Talking to someone can be a good distraction. We don’t have to talk about how we’re feeling or what we’re thinking (although that can help too – see below) – it’s just another way of taking our minds off those damaging thoughts.

BECOME A DETECTIVE

Can you work out where your negative thoughts have come from? What’s triggered them? Can you narrow it down to a specific thing that’s happened, or something that’s coming up? Maybe it’s something you’re afraid of, or something that’s made you angry. If you can identify the cause of that thought or feeling, you might be able to do something about it – and that’s much more helpful than over-thinking it and going over it again and again without taking any action.

Are you tired? Tiredness can give us a warped view of our world. Knowing we’re not to blame for our thoughts, and that something physical is influencing them – like sleep deprivation, or even something like dehydration or hunger – can help to give us some perspective back.

Check the facts. What’s real and what might not be? Could our insecurity about a person, a situation or ourselves be clouding our judgement and making us paranoid? For example, we might see someone looking angry or disgusted, think it’s about us in some way, decide they hate us, and conclude that everyone else hates us too. See how that spiralled? But it’s very possible that we misinterpreted that first person’s expression, and that means the whole chain of thinking is wrong too.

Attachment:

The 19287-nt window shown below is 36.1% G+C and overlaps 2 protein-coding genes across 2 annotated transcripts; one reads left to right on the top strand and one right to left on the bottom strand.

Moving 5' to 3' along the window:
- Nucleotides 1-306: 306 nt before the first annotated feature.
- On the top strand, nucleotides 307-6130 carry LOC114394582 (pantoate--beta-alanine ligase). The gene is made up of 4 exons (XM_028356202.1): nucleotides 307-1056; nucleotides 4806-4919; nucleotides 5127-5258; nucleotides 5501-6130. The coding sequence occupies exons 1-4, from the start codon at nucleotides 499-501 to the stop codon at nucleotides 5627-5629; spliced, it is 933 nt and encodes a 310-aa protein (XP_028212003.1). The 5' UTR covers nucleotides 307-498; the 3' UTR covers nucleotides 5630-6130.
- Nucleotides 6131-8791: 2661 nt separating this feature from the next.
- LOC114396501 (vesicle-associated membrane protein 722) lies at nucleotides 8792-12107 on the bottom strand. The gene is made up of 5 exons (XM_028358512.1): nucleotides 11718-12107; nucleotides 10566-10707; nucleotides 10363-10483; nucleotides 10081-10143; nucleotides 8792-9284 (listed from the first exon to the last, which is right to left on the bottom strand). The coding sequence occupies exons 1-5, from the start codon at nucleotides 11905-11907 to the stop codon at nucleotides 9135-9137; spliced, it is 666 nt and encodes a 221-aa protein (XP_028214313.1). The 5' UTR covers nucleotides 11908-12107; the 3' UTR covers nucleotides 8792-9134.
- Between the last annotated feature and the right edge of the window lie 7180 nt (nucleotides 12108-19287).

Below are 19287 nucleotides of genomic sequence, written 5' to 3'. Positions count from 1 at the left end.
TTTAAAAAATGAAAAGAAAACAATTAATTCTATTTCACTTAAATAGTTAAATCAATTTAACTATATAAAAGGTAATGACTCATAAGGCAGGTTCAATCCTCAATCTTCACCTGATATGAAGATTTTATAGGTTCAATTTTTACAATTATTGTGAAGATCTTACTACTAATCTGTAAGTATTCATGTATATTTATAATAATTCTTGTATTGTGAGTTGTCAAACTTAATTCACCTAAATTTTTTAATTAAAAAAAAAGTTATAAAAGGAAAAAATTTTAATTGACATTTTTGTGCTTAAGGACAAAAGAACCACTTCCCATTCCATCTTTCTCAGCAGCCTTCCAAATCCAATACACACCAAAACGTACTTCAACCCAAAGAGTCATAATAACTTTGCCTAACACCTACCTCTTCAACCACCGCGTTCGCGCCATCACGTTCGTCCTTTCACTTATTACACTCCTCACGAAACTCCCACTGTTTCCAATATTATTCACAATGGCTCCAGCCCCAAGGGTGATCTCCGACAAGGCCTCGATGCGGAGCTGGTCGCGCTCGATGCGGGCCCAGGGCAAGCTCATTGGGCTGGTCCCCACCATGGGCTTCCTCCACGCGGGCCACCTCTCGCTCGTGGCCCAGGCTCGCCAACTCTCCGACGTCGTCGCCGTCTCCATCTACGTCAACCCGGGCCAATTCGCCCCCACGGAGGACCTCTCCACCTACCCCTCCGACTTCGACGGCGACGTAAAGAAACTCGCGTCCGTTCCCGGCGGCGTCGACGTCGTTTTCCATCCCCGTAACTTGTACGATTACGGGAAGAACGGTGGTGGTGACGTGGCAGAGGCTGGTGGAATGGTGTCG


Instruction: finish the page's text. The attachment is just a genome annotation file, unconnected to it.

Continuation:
ARGUE BACK

Depression bullies us. It finds us alone and assaults us with the kind of thoughts that will make us dance to its tune.

Sometimes we need to consciously run through counter-arguments and remember things we could try doing to shut depression up. This can be difficult and takes practice. It’s as if we have to install some kind of counter-argument software in our brains, feeding us positive thoughts about ourselves.

We can fight back with the facts, or with encouraging self-talk. We can see depression as a third person, who we can refuse to obey.

TALK TO SOMEONE

Getting the negative thoughts out of our heads can help to liberate us from them. It can help to get another person’s perspective – someone we trust to tell us straight. They can give us a different, clearer interpretation of something and are likely to be kinder to us than we are to ourselves.

If you don’t want to talk about your thoughts, it might help to write them down.

If there’s nobody around and you urgently need to speak to someone, contact us now, we’re here to help.